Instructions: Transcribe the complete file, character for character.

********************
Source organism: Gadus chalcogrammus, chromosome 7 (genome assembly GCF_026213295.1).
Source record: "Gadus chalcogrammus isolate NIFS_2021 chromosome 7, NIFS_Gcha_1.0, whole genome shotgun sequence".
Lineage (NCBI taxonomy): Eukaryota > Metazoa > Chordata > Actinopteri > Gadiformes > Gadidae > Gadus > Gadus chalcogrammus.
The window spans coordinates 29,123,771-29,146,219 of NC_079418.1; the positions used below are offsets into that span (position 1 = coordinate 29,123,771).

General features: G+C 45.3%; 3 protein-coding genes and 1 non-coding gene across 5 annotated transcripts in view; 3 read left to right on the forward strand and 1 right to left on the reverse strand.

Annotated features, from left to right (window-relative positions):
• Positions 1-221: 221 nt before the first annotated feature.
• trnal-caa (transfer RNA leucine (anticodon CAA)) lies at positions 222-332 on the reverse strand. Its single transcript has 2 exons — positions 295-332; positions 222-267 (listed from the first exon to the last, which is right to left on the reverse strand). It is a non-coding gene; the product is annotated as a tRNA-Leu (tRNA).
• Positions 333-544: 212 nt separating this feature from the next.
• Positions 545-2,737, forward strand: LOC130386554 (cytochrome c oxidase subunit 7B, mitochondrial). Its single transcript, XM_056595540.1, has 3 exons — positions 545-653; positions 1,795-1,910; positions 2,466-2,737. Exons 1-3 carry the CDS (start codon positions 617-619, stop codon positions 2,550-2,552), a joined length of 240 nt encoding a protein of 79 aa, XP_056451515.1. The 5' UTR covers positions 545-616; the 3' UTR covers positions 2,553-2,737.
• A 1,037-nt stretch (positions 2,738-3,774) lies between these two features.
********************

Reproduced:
Source organism: Gadus chalcogrammus, chromosome 7 (genome assembly GCF_026213295.1).
Source record: "Gadus chalcogrammus isolate NIFS_2021 chromosome 7, NIFS_Gcha_1.0, whole genome shotgun sequence".
Lineage (NCBI taxonomy): Eukaryota > Metazoa > Chordata > Actinopteri > Gadiformes > Gadidae > Gadus > Gadus chalcogrammus.
The window spans coordinates 29,123,771-29,146,219 of NC_079418.1; the positions used below are offsets into that span (position 1 = coordinate 29,123,771).

General features: G+C 45.3%; 3 protein-coding genes and 1 non-coding gene across 5 annotated transcripts in view; 3 read left to right on the forward strand and 1 right to left on the reverse strand.

Annotated features, from left to right (window-relative positions):
• Positions 1-221: 221 nt before the first annotated feature.
• trnal-caa (transfer RNA leucine (anticodon CAA)) lies at positions 222-332 on the reverse strand. Its single transcript has 2 exons — positions 295-332; positions 222-267 (listed from the first exon to the last, which is right to left on the reverse strand). It is a non-coding gene; the product is annotated as a tRNA-Leu (tRNA).
• Positions 333-544: 212 nt separating this feature from the next.
• Positions 545-2,737, forward strand: LOC130386554 (cytochrome c oxidase subunit 7B, mitochondrial). Its single transcript, XM_056595540.1, has 3 exons — positions 545-653; positions 1,795-1,910; positions 2,466-2,737. Exons 1-3 carry the CDS (start codon positions 617-619, stop codon positions 2,550-2,552), a joined length of 240 nt encoding a protein of 79 aa, XP_056451515.1. The 5' UTR covers positions 545-616; the 3' UTR covers positions 2,553-2,737.
• A 1,037-nt stretch (positions 2,738-3,774) lies between these two features.